The use of Omega Metrics to optimize a portfolio of manager and benchmark provides a robust approach to this problem ('From Omega to Portable Alpha, W.F. Shadwick, The Finance Development Centre 2004). Omega scores [Box1]-the numbers produced by the application of Omega Metrics-are designed to capture the features of returns distributions which are financially meaningful. They do this by rewarding fat tails on the upside and penalising them on the downside. The Omega scores also reward the mean of the distribution both on its size and on the degree of concentration around it.

Omega scores are produced by applying financially meaningful and mathematically well-founded principles, but the real test is how they perform out of sample in producing risk adjusted return. The examples below show that there is much to be gained by applying this approach.

We apply this approach first to a European Equity fund. Like most equity funds, this one struggled somewhat in the severe downturn followingthe collapse of the equity bubble. However, as Figure 1 shows, its Omega score was consistently above that of the index. We compare the performance that would have been produced from January 2000 to August 2004 by the regression alpha and the Omega alpha for this fund, using the benchmark MSCI Europe index. In both cases, three year rolling windows of monthly returns were used to provide quarterly portfolio weights which were held without update for 3 months at which point the optimisation was repeated with the most recent three years of returns. No leverage was used. The 56 month out of sample period provides a good test of these approaches both through the downturn, the 2003 recovery and most of the 'difficult' first 3 quarters of 2004. The evolution of $1 invested with each of the three funds in January 2000 is shown in Figure 2.

It is clear from Figure 4 that in terms of absolute return the regression alpha improves on the fund's performance but is beaten handily by the Omega Alpha fund. One of the reasons for this is that although the fund's beta was positive during the entire out of sample period, by the fourth quarter of 2003 the market upturn had moved the Omega Alpha fund to a small positive position in the index. This is another example of the cost of the assumption that the part of the manager's return we want to capture is the part that is uncorrelated with the index. In this case the 'risk' that was being reduced was the risk of a rising market and the regression alpha, as it was designed to do, reduced this risk- losing most of the benefit of the 2003 rally in the process.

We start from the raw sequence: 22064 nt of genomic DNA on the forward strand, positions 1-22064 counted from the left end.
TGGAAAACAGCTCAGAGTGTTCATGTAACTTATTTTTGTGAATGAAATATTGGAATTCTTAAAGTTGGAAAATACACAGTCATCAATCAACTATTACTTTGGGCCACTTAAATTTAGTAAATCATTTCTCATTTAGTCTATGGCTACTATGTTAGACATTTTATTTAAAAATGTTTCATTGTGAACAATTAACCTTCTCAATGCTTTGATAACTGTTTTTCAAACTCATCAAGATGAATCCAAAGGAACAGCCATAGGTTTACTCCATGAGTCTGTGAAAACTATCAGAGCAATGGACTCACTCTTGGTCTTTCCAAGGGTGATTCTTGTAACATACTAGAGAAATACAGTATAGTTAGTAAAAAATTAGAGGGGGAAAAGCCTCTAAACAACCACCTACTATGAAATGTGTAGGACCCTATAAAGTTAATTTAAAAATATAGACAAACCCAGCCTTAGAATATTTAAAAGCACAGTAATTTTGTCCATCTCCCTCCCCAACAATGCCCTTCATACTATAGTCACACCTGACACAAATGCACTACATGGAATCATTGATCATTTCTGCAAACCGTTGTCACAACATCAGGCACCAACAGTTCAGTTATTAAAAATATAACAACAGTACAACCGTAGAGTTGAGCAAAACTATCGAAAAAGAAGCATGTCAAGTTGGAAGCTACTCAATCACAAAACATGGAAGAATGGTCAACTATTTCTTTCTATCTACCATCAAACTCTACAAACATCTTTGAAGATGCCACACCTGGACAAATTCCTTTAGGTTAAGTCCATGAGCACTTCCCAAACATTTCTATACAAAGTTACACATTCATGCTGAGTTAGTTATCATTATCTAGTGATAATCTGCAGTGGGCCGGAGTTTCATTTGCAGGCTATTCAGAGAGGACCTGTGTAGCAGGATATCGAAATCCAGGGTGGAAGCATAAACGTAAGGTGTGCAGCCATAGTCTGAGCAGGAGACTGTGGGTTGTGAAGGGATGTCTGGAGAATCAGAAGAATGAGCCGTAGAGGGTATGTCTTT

Table 1 shows the standard performance figures for the 56 month out of sample period. As one would expect, given that it should produce the minimum variance combination of the Equity fund and the index, the regression alpha has lower variance than the Omega Alpha. It also has a higher Sharpe ratio although one can see that the Omega Alpha has lower downside risk and its additional variance arises on the upside ( as the range of monthly returns indicates.) The Omega scores on the other hand, reflect what common sense would say about the relative risks of the regression and Omega funds.

The benefits of our approach are not limited to equity funds nor to periods which include severe market downturns. The next example illustrates the Omega Alpha which can be extracted from a bond fund during a period where fixed income managers experienced excellent market conditions.(C. Keating and C. Semadeni, 2004)

The portfolio ingredients in this case are a Fixed Income Fund and its benchmark, the FTSE All Bond Index over the period from June 1999 to July 2002. Again, as Figure 3 shows, using our Omega score criterion, the fund consistently out-performed its benchmark. The analysis was conducted as above, using three year rolling windows with quarterly updates providing an out of sample period from August 2003 to the end of June 2004.

The absolute return performance with no leverage and with 2 times leverage is shown in Figures 4 and 5. As one would expect, given the market conditions for fixed income funds over the out of sample period, absolute return for the hedged funds is lower than that of the fund itself. On a risk adjusted basis however (see Table 2) it is clear that a great deal has been gained by standard measures such as Sharpe ratio or monthly drawdown, as well as in terms of the Omega score.

Table 2 also makes clear the cost of the variance minimization which drives the regression alpha. While the Omega Alpha portfolio has both higher variance and a higher monthly drawdown than the regression hedge, the increase of drawdown by 19 basis points has been accompanied by an increase in the maximum monthly return of 60 basis points and an increase in the annualized mean return of 216 basis points. Clearly the assumption of symmetry between up and down side is a costly one in this case.

The significant shift of variance to the upside achieved by the Omega Alpha portfolio means that a great deal of leverage could have been applied while still maintaining downside risk-by any of the standard measures- lower than that of the original fund. Gearing the Omega Alpha fund by a factor of 3.5 would produce an annual return in excess of 15% with variance lower than that of the original fund.

Optimising on Omega score is an obvious strategy for construction of any portfolio. By modifying the weight given to downside versus upside and to mean versus tail behaviour, the Omega scores can also be tailored to match investor risk appetite from highly conservative capital preservation to aggressive growth goals.